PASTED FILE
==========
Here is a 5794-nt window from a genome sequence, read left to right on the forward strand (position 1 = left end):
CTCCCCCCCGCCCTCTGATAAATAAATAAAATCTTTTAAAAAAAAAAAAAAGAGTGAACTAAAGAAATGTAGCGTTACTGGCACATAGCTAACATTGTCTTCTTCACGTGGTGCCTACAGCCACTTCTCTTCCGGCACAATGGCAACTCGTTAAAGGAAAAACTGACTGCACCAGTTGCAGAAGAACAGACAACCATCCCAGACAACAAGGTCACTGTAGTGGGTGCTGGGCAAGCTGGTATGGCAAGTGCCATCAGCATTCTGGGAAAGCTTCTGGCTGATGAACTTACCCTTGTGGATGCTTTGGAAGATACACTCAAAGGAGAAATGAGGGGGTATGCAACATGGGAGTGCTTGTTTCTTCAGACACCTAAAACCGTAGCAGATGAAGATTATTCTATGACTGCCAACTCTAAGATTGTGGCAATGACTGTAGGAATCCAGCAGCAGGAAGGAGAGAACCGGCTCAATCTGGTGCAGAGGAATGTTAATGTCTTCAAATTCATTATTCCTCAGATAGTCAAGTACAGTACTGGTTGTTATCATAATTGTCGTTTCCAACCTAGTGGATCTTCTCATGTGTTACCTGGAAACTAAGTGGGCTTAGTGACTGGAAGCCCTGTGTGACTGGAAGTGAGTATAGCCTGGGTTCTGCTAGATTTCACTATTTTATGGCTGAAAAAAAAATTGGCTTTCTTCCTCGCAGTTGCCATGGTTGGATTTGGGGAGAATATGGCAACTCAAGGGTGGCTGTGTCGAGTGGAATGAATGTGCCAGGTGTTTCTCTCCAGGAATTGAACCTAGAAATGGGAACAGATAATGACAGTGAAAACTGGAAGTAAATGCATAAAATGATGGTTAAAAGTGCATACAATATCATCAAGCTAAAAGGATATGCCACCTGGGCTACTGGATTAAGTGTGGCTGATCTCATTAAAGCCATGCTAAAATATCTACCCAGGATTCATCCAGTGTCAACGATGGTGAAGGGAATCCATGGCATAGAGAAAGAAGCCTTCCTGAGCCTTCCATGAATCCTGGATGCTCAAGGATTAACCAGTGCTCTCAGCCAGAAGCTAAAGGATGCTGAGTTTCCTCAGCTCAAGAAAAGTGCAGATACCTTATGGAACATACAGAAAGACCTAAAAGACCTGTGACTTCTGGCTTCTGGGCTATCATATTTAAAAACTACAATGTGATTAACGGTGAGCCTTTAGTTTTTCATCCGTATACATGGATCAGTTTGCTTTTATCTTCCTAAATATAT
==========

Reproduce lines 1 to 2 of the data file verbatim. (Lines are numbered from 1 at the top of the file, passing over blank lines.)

Here is a 5794-nt window from a genome sequence, read left to right on the forward strand (position 1 = left end):
CTCCCCCCCGCCCTCTGATAAATAAATAAAATCTTTTAAAAAAAAAAAAAAGAGTGAACTAAAGAAATGTAGCGTTACTGGCACATAGCTAACATTGTCTTCTTCACGTGGTGCCTACAGCCACTTCTCTTCCGGCACAATGGCAACTCGTTAAAGGAAAAACTGACTGCACCAGTTGCAGAAGAACAGACAACCATCCCAGACAACAAGGTCACTGTAGTGGGTGCTGGGCAAGCTGGTATGGCAAGTGCCATCAGCATTCTGGGAAAGCTTCTGGCTGATGAACTTACCCTTGTGGATGCTTTGGAAGATACACTCAAAGGAGAAATGAGGGGGTATGCAACATGGGAGTGCTTGTTTCTTCAGACACCTAAAACCGTAGCAGATGAAGATTATTCTATGACTGCCAACTCTAAGATTGTGGCAATGACTGTAGGAATCCAGCAGCAGGAAGGAGAGAACCGGCTCAATCTGGTGCAGAGGAATGTTAATGTCTTCAAATTCATTATTCCTCAGATAGTCAAGTACAGTACTGGTTGTTATCATAATTGTCGTTTCCAACCTAGTGGATCTTCTCATGTGTTACCTGGAAACTAAGTGGGCTTAGTGACTGGAAGCCCTGTGTGACTGGAAGTGAGTATAGCCTGGGTTCTGCTAGATTTCACTATTTTATGGCTGAAAAAAAAATTGGCTTTCTTCCTCGCAGTTGCCATGGTTGGATTTGGGGAGAATATGGCAACTCAAGGGTGGCTGTGTCGAGTGGAATGAATGTGCCAGGTGTTTCTCTCCAGGAATTGAACCTAGAAATGGGAACAGATAATGACAGTGAAAACTGGAAGTAAATGCATAAAATGATGGTTAAAAGTGCATACAATATCATCAAGCTAAAAGGATATGCCACCTGGGCTACTGGATTAAGTGTGGCTGATCTCATTAAAGCCATGCTAAAATATCTACCCAGGATTCATCCAGTGTCAACGATGGTGAAGGGAATCCATGGCATAGAGAAAGAAGCCTTCCTGAGCCTTCCATGAATCCTGGATGCTCAAGGATTAACCAGTGCTCTCAGCCAGAAGCTAAAGGATGCTGAGTTTCCTCAGCTCAAGAAAAGTGCAGATACCTTATGGAACATACAGAAAGACCTAAAAGACCTGTGACTTCTGGCTTCTGGGCTATCATATTTAAAAACTACAATGTGATTAACGGTGAGCCTTTAGTTTTTCATCCGTATACATGGATCAGTTTGCTTTTATCTTCCTAAATATAT